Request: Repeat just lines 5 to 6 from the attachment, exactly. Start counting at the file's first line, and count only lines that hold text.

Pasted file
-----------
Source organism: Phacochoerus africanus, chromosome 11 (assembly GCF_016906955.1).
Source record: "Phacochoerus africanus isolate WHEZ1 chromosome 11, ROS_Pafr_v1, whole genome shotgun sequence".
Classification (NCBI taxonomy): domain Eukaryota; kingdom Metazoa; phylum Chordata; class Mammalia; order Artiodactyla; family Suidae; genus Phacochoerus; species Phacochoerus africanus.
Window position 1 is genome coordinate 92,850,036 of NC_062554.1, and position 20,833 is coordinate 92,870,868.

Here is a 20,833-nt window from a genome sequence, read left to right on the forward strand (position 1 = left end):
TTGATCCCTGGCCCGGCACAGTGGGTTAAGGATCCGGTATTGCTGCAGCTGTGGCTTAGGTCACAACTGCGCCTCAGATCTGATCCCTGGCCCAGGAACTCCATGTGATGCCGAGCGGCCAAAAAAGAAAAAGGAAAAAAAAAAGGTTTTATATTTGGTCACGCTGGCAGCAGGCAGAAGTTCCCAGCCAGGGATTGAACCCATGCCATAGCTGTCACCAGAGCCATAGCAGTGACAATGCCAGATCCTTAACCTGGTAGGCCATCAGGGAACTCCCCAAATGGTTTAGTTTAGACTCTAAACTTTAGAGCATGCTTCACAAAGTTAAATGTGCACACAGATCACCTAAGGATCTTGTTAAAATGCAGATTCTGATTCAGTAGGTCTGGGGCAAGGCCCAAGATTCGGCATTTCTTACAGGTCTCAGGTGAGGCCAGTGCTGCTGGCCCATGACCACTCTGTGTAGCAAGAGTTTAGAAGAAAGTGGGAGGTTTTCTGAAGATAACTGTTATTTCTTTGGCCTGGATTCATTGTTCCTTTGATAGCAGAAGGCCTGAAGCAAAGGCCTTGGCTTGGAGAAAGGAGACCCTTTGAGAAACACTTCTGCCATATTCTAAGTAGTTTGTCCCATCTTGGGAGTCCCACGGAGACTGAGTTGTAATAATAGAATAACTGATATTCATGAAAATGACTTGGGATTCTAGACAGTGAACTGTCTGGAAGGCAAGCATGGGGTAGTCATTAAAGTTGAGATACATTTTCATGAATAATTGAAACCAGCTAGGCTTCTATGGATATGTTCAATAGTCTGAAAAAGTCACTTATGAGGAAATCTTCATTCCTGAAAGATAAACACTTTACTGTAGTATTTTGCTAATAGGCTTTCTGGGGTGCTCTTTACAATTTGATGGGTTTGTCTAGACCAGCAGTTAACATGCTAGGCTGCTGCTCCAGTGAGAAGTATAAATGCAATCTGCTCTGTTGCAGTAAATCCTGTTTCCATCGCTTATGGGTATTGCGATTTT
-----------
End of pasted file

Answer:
Here is a 20,833-nt window from a genome sequence, read left to right on the forward strand (position 1 = left end):
TTGATCCCTGGCCCGGCACAGTGGGTTAAGGATCCGGTATTGCTGCAGCTGTGGCTTAGGTCACAACTGCGCCTCAGATCTGATCCCTGGCCCAGGAACTCCATGTGATGCCGAGCGGCCAAAAAAGAAAAAGGAAAAAAAAAAGGTTTTATATTTGGTCACGCTGGCAGCAGGCAGAAGTTCCCAGCCAGGGATTGAACCCATGCCATAGCTGTCACCAGAGCCATAGCAGTGACAATGCCAGATCCTTAACCTGGTAGGCCATCAGGGAACTCCCCAAATGGTTTAGTTTAGACTCTAAACTTTAGAGCATGCTTCACAAAGTTAAATGTGCACACAGATCACCTAAGGATCTTGTTAAAATGCAGATTCTGATTCAGTAGGTCTGGGGCAAGGCCCAAGATTCGGCATTTCTTACAGGTCTCAGGTGAGGCCAGTGCTGCTGGCCCATGACCACTCTGTGTAGCAAGAGTTTAGAAGAAAGTGGGAGGTTTTCTGAAGATAACTGTTATTTCTTTGGCCTGGATTCATTGTTCCTTTGATAGCAGAAGGCCTGAAGCAAAGGCCTTGGCTTGGAGAAAGGAGACCCTTTGAGAAACACTTCTGCCATATTCTAAGTAGTTTGTCCCATCTTGGGAGTCCCACGGAGACTGAGTTGTAATAATAGAATAACTGATATTCATGAAAATGACTTGGGATTCTAGACAGTGAACTGTCTGGAAGGCAAGCATGGGGTAGTCATTAAAGTTGAGATACATTTTCATGAATAATTGAAACCAGCTAGGCTTCTATGGATATGTTCAATAGTCTGAAAAAGTCACTTATGAGGAAATCTTCATTCCTGAAAGATAAACACTTTACTGTAGTATTTTGCTAATAGGCTTTCTGGGGTGCTCTTTACAATTTGATGGGTTTGTCTAGACCAGCAGTTAACATGCTAGGCTGCTGCTCCAGTGAGAAGTATAAATGCAATCTGCTCTGTTGCAGTAAATCCTGTTTCCATCGCTTATGGGTATTGCGATTTT